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Placement of an intrauterine contraceptive device or IUDSee available time slots
An intrauterine contraceptive device or IUD is a T-shaped device with a 3-5 year effect that is inserted into the uterus to prevent pregnancy. There are two types of IUD:
- Metal-containing intrauterine device – prevents conception because it affects the mobility of sperm cells and eggs. It also reduces the sperm cell’s ability to fertilise an egg.
- The hormone-containing IUD contains progestin, which causes the structure of the cervical mucus to become thick, preventing sperm cells from passing through the cervix. The growth of the lining of the uterus and partly the occurrence of ovulation are also inhibited by the hormone. In addition to contraceptive protection, the hormonal spiral has some other favourable properties – it is well suited for women with heavy menstrual bleeding and has a protective effect on the uterine mucosa during certain treatment courses as well as an alleviating effect on menstrual pains.
Whom is the IUD suitable for?
- For women who for some reason cannot or do not want to use other contraceptives
- For women who want to avoid pregnancy for a longer period of time
- Hormonal IUD is suitable for women with heavy menstrual bleeding
- For women who are breastfeeding
- For women who have not given birth
Placing an intrauterine device
The device is placed during a gynaecologist appointment. The procedure is preceded by a doctor’s consultation, a PAP test (if one has not been done in the last three years) and an STD test and the chance of pregnancy must be ruled out.
IUD insertion is usually painless and can be done at any time, but the best time to do it is during or immediately after menstruation. After childbirth, the device can be placed when the uterus has returned to its former dimensions, usually around two months after childbirth. After an abortion, an IUD can be inserted immediately, provided that the presence of an infection has been ruled out.
The intrauterine device provides protection against pregnancy immediately after insertion, but it is recommended to refrain from sexual intercourse within 24 hours after IUD insertion. After the procedure, you may experience lower abdominal pain. You can relieve the pain with over-the-counter pain medications. After the placement of a copper IUD, the patient should take into consideration that they might have heavier and longer-lasting menstruations from now on. With the hormonal IUD, many women experience spotting and light bleeding in addition to normal periods during the first 3-6 months after device insertion. During the use of the IUD, you must visit a gynaecologist regularly, preferably once a year.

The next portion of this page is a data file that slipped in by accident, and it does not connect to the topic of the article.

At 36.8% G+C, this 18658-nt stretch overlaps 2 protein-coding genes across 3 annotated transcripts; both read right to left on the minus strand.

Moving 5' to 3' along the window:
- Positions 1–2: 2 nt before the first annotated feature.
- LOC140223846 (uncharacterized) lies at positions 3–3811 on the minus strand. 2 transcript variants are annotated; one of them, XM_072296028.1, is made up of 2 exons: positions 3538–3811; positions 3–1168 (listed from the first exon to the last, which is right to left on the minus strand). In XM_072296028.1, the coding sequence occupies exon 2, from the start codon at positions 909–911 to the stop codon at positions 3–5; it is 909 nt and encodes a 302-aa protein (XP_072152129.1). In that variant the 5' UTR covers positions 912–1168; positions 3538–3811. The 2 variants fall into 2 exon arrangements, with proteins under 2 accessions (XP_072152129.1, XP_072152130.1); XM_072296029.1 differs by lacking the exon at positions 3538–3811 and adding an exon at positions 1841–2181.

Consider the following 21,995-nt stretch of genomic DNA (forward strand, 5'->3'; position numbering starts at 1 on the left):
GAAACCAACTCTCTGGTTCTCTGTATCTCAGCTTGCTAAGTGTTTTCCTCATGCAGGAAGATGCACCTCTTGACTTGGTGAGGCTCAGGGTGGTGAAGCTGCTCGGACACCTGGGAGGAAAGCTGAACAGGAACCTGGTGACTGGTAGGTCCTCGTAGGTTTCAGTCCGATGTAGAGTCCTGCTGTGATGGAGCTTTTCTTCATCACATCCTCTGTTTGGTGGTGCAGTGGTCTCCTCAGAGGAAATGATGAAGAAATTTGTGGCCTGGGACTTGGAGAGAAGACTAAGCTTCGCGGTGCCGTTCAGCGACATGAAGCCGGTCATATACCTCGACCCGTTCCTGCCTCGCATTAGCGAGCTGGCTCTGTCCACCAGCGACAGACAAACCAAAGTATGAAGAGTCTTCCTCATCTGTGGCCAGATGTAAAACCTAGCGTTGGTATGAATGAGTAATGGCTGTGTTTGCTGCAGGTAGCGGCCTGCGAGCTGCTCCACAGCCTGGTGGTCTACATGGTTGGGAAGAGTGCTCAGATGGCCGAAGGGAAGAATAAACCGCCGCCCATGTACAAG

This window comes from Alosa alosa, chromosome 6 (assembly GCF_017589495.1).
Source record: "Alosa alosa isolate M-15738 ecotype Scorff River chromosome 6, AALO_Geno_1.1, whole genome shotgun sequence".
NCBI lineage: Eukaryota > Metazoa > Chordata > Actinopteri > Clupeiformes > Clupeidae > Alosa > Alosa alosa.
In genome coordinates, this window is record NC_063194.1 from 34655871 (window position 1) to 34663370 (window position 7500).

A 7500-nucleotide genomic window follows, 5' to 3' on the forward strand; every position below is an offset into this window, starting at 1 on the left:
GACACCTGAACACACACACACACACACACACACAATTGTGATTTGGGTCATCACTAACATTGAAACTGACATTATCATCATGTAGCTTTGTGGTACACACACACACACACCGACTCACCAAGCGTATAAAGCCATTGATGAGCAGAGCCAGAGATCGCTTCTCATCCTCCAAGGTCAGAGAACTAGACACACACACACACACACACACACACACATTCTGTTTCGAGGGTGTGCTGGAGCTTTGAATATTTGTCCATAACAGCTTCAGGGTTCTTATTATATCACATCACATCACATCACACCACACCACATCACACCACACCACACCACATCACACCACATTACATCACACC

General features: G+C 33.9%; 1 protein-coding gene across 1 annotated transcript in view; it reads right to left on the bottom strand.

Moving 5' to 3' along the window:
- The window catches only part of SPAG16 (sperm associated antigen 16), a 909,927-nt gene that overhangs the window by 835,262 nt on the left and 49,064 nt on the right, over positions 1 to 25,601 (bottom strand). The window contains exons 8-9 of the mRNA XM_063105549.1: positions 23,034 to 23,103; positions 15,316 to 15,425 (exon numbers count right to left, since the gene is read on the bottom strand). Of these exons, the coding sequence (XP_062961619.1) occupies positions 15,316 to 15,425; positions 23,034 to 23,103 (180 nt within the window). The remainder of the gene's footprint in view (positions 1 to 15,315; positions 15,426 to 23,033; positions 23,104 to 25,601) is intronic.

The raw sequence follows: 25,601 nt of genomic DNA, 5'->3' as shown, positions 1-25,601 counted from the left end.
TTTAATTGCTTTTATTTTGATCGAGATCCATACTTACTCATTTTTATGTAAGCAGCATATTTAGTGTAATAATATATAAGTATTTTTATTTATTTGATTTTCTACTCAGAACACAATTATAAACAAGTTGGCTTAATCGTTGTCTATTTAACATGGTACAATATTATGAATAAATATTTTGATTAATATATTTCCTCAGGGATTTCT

Contraindications for intrauterine contraception
- Known or suspected pregnancy
- Acute or chronic inflammation of the pelvic organs
- Infection of the lower genital tract
- Uterine bleeding of unknown origin
- Abnormalities of the uterus or cervix, including uterine fibroids, if they deform the shape of the uterine cavity
- Cancer of the uterus or cervix
- Blood clotting disorders
- Wilson’s disease (copper metabolism disorder)
How the IUD is inserted
Depending on the specialist performing the procedure, the details of the procedure may vary slightly. A speculum (mirror) is inserted into the vagina. The cervix is cleaned with an antiseptic. The IUD is inserted into the uterus using a thin, flexible plastic tube or inserter. If necessary, local anaesthesia can be applied to the cervix before the device is inserted. As a rule, the position of the IUD in the uterus is checked immediately after insertion.
- Inflammation of the pelvic organs. See your doctor if you experience persistent lower abdominal pain, pain during intercourse, unusual bleeding, or foul-smelling vaginal discharge.
- Perforation (puncture) of the uterus. IUD can penetrate or pass through the muscular layer of the uterus. This is a very rare complication and most often occurs during the insertion. Depending on the extent of the perforation, it may be necessary to intervene with the administration of drugs that contract the uterus or surgery to remove the IUD from the uterine wall or the abdominal cavity.
- IUD falls out. Uterine contractions during menstruation can dislodge or push out the IUD. If the position of the IUD changes, it may no longer function as intended, increasing the risk of pregnancy. The main symptoms of an IUD falling out are pain and bleeding.
- Pregnancy with IUD. If you are pregnant and want to continue the pregnancy, it is recommended to remove the IUD. If the device is not removed, the risk of spontaneous abortion and premature birth are increased. The relative risk of ectopic pregnancy is increased in the case of pregnancy with a hormonal IUD.
- Anaemia. Copper IUD may increase the amount of menstrual bleeding and thus the risk of developing anaemia.
Please note! A consultation with a gynecologist or midwife is required to install an IUD, who will help you choose the most suitable contraceptive. During the reception, the specialist can book an appointment for the IUD insertion/removal procedure if you wish. The price of the service does not include the gynecologist appointment or the IUD – you can purchase it from a pharmacy based on a prescription.
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Service: Placement of an intrauterine contraceptive device or IUD